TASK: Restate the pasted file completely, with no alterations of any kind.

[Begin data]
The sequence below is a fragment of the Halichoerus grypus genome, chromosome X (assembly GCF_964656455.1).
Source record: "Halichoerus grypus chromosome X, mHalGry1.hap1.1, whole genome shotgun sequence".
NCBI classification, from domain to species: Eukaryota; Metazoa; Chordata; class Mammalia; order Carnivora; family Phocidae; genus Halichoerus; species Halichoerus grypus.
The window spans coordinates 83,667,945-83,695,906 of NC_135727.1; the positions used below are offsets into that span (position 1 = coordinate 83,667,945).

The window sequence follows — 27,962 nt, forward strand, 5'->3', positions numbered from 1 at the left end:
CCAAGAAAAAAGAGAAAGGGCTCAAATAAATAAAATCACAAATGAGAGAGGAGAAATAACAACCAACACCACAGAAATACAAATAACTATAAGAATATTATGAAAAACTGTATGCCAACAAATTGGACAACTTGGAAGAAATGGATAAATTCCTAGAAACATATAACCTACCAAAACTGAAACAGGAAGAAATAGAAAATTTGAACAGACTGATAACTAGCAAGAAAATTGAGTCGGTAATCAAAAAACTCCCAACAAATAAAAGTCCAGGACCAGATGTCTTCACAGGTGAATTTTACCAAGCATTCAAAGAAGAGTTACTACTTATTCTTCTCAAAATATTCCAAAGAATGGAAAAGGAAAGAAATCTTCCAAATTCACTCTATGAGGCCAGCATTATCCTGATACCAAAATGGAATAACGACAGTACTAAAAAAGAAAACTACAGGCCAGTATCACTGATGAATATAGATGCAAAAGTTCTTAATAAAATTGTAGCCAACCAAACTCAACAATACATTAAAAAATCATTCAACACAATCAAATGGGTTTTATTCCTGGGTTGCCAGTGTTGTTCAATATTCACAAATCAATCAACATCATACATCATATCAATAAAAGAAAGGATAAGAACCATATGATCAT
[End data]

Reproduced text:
The sequence below is a fragment of the Halichoerus grypus genome, chromosome X (assembly GCF_964656455.1).
Source record: "Halichoerus grypus chromosome X, mHalGry1.hap1.1, whole genome shotgun sequence".
NCBI classification, from domain to species: Eukaryota; Metazoa; Chordata; class Mammalia; order Carnivora; family Phocidae; genus Halichoerus; species Halichoerus grypus.
The window spans coordinates 83,667,945-83,695,906 of NC_135727.1; the positions used below are offsets into that span (position 1 = coordinate 83,667,945).

The window sequence follows — 27,962 nt, forward strand, 5'->3', positions numbered from 1 at the left end:
CCAAGAAAAAAGAGAAAGGGCTCAAATAAATAAAATCACAAATGAGAGAGGAGAAATAACAACCAACACCACAGAAATACAAATAACTATAAGAATATTATGAAAAACTGTATGCCAACAAATTGGACAACTTGGAAGAAATGGATAAATTCCTAGAAACATATAACCTACCAAAACTGAAACAGGAAGAAATAGAAAATTTGAACAGACTGATAACTAGCAAGAAAATTGAGTCGGTAATCAAAAAACTCCCAACAAATAAAAGTCCAGGACCAGATGTCTTCACAGGTGAATTTTACCAAGCATTCAAAGAAGAGTTACTACTTATTCTTCTCAAAATATTCCAAAGAATGGAAAAGGAAAGAAATCTTCCAAATTCACTCTATGAGGCCAGCATTATCCTGATACCAAAATGGAATAACGACAGTACTAAAAAAGAAAACTACAGGCCAGTATCACTGATGAATATAGATGCAAAAGTTCTTAATAAAATTGTAGCCAACCAAACTCAACAATACATTAAAAAATCATTCAACACAATCAAATGGGTTTTATTCCTGGGTTGCCAGTGTTGTTCAATATTCACAAATCAATCAACATCATACATCATATCAATAAAAGAAAGGATAAGAACCATATGATCAT